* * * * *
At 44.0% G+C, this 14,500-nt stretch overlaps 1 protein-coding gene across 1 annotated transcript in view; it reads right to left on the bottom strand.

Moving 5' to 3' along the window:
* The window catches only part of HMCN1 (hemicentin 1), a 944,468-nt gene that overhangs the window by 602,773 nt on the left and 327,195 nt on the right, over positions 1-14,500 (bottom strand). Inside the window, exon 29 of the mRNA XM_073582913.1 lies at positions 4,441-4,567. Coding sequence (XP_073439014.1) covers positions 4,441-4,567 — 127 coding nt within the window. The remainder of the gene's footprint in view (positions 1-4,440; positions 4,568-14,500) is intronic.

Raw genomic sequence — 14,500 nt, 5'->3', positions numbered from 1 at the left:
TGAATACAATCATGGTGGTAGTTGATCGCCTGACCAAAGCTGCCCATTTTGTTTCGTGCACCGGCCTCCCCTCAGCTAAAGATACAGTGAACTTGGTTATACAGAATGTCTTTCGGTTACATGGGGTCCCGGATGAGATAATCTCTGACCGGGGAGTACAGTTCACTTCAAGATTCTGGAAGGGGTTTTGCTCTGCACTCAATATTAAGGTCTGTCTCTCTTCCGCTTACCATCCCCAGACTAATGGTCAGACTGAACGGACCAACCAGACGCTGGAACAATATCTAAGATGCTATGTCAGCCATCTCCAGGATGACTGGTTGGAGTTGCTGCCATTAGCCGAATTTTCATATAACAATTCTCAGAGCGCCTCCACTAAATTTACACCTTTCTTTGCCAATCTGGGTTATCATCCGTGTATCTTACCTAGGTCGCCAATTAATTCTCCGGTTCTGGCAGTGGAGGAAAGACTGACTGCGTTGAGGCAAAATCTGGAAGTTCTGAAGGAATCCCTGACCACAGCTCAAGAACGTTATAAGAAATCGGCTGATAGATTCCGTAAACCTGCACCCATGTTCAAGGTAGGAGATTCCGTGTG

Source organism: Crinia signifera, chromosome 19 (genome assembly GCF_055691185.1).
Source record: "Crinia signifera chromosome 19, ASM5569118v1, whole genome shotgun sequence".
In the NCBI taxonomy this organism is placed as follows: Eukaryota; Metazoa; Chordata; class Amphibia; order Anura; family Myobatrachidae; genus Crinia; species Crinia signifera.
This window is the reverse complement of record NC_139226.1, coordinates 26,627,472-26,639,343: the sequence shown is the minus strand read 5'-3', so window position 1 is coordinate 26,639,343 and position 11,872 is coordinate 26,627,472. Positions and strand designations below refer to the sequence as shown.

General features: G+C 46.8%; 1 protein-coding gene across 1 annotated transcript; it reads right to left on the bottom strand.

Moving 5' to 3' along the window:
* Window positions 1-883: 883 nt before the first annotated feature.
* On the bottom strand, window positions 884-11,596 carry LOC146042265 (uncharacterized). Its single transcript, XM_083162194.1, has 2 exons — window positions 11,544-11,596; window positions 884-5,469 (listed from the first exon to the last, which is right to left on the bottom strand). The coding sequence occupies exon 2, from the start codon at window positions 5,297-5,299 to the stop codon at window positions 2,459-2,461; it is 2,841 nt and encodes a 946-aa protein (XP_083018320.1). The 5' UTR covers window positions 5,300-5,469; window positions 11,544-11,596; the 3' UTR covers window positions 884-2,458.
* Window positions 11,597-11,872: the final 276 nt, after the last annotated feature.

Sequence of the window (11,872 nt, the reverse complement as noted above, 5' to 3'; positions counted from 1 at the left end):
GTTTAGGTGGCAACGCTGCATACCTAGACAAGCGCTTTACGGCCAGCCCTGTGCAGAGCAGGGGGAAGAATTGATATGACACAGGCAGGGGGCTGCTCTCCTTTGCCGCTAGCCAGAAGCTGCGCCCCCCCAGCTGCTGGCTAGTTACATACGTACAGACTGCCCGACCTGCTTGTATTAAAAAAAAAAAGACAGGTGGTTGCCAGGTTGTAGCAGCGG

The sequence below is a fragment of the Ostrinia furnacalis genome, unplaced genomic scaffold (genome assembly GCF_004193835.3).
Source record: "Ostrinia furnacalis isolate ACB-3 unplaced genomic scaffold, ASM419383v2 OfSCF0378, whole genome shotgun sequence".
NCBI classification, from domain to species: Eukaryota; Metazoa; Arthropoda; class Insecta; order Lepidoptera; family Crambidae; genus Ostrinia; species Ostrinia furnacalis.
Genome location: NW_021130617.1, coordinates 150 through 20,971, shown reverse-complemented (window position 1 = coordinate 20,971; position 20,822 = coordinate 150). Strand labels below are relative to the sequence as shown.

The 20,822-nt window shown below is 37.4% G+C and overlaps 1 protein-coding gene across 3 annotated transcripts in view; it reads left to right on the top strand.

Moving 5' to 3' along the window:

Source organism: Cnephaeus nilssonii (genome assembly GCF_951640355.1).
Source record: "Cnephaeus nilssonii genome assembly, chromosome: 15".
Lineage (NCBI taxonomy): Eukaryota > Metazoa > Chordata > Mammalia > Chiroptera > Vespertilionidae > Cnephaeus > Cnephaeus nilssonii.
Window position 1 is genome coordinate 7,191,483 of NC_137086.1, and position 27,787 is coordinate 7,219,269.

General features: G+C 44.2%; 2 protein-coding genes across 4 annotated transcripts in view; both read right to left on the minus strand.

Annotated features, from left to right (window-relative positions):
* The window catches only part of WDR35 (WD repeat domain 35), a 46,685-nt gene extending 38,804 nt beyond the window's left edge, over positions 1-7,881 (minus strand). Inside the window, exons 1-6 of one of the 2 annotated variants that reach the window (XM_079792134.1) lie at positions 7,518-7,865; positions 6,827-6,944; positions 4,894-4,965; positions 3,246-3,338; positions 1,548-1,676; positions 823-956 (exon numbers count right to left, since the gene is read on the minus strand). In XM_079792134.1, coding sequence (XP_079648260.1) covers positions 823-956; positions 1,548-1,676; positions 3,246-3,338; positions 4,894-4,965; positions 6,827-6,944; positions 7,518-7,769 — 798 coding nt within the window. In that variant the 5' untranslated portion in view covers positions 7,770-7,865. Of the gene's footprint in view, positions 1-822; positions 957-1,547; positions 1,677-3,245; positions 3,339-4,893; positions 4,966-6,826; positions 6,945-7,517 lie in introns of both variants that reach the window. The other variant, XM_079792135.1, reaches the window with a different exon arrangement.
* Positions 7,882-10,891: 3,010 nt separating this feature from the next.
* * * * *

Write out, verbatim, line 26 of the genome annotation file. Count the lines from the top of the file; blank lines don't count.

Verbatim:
Window position 1 is genome coordinate 7,191,483 of NC_137086.1, and position 27,787 is coordinate 7,219,269.